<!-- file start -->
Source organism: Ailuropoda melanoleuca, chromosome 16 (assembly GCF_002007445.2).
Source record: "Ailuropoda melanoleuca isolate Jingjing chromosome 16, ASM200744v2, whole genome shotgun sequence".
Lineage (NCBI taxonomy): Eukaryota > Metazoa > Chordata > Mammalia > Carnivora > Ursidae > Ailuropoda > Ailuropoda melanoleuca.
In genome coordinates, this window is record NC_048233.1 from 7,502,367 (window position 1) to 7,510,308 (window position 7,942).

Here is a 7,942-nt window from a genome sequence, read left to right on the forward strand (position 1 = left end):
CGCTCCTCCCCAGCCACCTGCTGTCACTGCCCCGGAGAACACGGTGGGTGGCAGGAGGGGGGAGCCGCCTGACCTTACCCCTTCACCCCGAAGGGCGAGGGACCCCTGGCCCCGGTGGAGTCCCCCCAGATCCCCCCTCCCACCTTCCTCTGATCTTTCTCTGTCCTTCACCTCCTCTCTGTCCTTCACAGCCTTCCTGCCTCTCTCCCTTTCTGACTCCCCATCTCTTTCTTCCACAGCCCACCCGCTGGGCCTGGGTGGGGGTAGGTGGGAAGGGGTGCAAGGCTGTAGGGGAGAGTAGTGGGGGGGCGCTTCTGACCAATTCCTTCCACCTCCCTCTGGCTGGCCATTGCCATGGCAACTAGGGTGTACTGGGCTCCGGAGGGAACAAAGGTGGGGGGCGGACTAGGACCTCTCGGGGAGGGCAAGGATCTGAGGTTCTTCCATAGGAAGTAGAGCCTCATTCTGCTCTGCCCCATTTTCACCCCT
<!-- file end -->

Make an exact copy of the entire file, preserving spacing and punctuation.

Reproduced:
Source organism: Ailuropoda melanoleuca, chromosome 16 (assembly GCF_002007445.2).
Source record: "Ailuropoda melanoleuca isolate Jingjing chromosome 16, ASM200744v2, whole genome shotgun sequence".
Lineage (NCBI taxonomy): Eukaryota > Metazoa > Chordata > Mammalia > Carnivora > Ursidae > Ailuropoda > Ailuropoda melanoleuca.
In genome coordinates, this window is record NC_048233.1 from 7,502,367 (window position 1) to 7,510,308 (window position 7,942).

Here is a 7,942-nt window from a genome sequence, read left to right on the forward strand (position 1 = left end):
CGCTCCTCCCCAGCCACCTGCTGTCACTGCCCCGGAGAACACGGTGGGTGGCAGGAGGGGGGAGCCGCCTGACCTTACCCCTTCACCCCGAAGGGCGAGGGACCCCTGGCCCCGGTGGAGTCCCCCCAGATCCCCCCTCCCACCTTCCTCTGATCTTTCTCTGTCCTTCACCTCCTCTCTGTCCTTCACAGCCTTCCTGCCTCTCTCCCTTTCTGACTCCCCATCTCTTTCTTCCACAGCCCACCCGCTGGGCCTGGGTGGGGGTAGGTGGGAAGGGGTGCAAGGCTGTAGGGGAGAGTAGTGGGGGGGCGCTTCTGACCAATTCCTTCCACCTCCCTCTGGCTGGCCATTGCCATGGCAACTAGGGTGTACTGGGCTCCGGAGGGAACAAAGGTGGGGGGCGGACTAGGACCTCTCGGGGAGGGCAAGGATCTGAGGTTCTTCCATAGGAAGTAGAGCCTCATTCTGCTCTGCCCCATTTTCACCCCT